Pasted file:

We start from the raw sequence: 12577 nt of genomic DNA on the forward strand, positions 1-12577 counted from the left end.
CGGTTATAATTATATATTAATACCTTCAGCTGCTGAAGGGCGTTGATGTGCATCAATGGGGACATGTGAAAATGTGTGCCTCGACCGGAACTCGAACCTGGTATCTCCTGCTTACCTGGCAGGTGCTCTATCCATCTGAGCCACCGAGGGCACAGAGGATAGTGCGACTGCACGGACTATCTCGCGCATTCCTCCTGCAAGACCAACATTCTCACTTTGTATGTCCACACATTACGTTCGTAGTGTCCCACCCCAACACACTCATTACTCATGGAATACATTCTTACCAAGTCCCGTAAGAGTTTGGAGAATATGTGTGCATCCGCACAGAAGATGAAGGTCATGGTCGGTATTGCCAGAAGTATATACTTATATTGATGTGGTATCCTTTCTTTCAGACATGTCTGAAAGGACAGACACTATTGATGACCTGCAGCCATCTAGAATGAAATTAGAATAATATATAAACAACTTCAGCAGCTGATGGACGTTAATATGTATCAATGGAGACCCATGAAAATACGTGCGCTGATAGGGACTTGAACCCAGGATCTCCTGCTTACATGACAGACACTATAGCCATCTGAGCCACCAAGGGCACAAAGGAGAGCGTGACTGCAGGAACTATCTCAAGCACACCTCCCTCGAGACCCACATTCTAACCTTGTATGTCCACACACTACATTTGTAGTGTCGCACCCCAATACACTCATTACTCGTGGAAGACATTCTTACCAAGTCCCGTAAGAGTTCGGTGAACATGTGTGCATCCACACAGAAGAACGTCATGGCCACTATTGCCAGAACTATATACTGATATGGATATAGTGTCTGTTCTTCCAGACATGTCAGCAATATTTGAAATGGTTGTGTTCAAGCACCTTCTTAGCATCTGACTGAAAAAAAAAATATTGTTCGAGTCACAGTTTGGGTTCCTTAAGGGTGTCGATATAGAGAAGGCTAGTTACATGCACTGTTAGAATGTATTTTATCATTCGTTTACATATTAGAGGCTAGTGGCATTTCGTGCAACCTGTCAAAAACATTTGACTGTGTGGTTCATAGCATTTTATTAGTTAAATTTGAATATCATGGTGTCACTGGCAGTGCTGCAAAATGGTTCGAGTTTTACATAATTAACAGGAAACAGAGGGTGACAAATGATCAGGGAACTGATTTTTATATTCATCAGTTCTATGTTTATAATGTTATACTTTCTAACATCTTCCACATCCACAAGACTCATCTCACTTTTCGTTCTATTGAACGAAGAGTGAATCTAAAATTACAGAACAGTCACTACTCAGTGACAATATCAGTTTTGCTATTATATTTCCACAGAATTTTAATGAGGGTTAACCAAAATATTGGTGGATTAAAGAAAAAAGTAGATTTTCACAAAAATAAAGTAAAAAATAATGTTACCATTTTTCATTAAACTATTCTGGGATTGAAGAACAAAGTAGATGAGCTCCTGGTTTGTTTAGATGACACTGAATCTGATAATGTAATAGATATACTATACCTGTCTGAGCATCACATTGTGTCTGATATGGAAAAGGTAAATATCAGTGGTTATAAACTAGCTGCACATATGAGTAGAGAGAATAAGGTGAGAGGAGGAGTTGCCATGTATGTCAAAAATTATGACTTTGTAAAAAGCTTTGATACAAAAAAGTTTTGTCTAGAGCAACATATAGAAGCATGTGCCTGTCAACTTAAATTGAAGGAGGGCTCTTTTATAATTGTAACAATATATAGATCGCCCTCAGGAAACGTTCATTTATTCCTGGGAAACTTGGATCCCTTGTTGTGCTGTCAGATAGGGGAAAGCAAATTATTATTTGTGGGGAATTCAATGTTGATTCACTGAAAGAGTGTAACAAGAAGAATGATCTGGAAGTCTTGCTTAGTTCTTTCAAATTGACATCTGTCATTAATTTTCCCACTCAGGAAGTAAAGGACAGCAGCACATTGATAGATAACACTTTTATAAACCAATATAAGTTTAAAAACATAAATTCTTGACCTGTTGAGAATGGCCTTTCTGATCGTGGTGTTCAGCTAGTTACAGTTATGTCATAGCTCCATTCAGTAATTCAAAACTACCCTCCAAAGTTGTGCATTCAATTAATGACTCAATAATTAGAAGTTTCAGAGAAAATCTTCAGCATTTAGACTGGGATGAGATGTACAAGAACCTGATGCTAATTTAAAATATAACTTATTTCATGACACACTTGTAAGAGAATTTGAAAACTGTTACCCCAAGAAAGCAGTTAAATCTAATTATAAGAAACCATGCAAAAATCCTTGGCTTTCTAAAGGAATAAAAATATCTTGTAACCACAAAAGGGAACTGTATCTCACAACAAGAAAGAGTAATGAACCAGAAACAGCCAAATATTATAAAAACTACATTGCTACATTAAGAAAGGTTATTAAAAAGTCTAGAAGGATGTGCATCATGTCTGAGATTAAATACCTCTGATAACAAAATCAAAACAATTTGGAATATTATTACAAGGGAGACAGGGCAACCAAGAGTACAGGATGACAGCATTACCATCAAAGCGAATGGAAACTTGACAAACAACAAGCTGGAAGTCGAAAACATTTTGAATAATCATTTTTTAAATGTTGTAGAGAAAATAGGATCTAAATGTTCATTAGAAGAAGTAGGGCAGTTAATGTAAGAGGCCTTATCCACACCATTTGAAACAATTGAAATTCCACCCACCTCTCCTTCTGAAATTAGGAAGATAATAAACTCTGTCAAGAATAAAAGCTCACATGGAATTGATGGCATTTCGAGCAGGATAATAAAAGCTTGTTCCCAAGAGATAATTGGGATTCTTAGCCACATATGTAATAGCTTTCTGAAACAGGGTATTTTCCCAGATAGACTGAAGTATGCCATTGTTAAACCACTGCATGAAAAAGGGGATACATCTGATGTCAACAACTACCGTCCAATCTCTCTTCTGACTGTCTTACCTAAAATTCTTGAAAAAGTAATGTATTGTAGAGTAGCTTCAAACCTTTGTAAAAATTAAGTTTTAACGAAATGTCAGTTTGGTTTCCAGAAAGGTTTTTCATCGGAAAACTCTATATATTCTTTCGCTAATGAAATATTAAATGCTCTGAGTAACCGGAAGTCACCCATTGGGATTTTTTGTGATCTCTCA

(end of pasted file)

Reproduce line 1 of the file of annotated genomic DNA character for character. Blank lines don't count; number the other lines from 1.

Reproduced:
We start from the raw sequence: 12577 nt of genomic DNA on the forward strand, positions 1-12577 counted from the left end.